A controversial Louisiana law allowing public schools to teach creationism in science classes is again being targeted for repeal, Raw Story reported Monday.
Louisiana State Senator Karen Carter Peterson (D-New Orleans) introduced SB 26 last week, which would repeal the Louisiana Science Education Act. This is the third time Peterson has filed legislation aimed at the education law; her previous attempts in 2011 and 2012 failed to advance past the committee stage.
The Louisiana law, which Governor Bobby Jindal (R) signed in 2008, allows teachers in public schools to use supplemental materials in addition to state-approved texts on scientific subjects. While the state board of education can prohibit supplemental materials it deems inappropriate, teachers do not need state permission before beginning to use the materials. The law's critics say the measure allows teachers to challenge scientific subjects including evolution, global warming and cloning, and paves the way for creationist teachings in classrooms, while advocates say the law promotes critical thinking.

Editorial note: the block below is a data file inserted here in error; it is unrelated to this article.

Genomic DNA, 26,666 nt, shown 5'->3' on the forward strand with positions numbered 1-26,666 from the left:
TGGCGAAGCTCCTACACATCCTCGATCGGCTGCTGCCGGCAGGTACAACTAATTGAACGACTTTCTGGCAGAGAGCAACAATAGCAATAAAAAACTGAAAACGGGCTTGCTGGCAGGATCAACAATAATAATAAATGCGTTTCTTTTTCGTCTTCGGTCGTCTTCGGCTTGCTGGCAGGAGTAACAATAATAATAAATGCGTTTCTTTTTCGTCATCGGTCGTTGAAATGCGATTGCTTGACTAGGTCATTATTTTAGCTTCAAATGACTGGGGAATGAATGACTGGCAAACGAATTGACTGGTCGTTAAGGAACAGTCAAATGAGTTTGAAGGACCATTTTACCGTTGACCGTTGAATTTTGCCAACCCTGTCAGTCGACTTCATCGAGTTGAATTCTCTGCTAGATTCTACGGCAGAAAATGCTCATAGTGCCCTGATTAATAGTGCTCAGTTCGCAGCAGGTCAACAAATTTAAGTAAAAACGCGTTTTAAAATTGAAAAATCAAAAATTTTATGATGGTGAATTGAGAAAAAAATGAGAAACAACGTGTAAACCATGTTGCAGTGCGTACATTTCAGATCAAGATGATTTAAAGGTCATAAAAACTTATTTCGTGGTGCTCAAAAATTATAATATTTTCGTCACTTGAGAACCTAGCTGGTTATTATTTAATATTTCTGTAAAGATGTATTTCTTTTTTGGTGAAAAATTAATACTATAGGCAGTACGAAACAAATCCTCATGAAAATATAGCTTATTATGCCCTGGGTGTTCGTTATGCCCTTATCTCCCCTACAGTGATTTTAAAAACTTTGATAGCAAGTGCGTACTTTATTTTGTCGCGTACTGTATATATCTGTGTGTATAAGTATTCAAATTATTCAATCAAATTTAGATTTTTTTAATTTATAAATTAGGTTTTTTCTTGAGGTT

Activist Zack Kopplin, a 19-year-old Rice University student who has fought against the teaching of creationism in classrooms, praised Peterson's effort on Monday.
“America needs a scientific revolution; a Second Giant Leap for Humankind," Kopplin said in a statement. "Fighting for a repeal of Louisiana’s creationism law is ground zero of this revolution. We need a grassroots movement of students who stand up and demand their public officials to support evidence-based science.”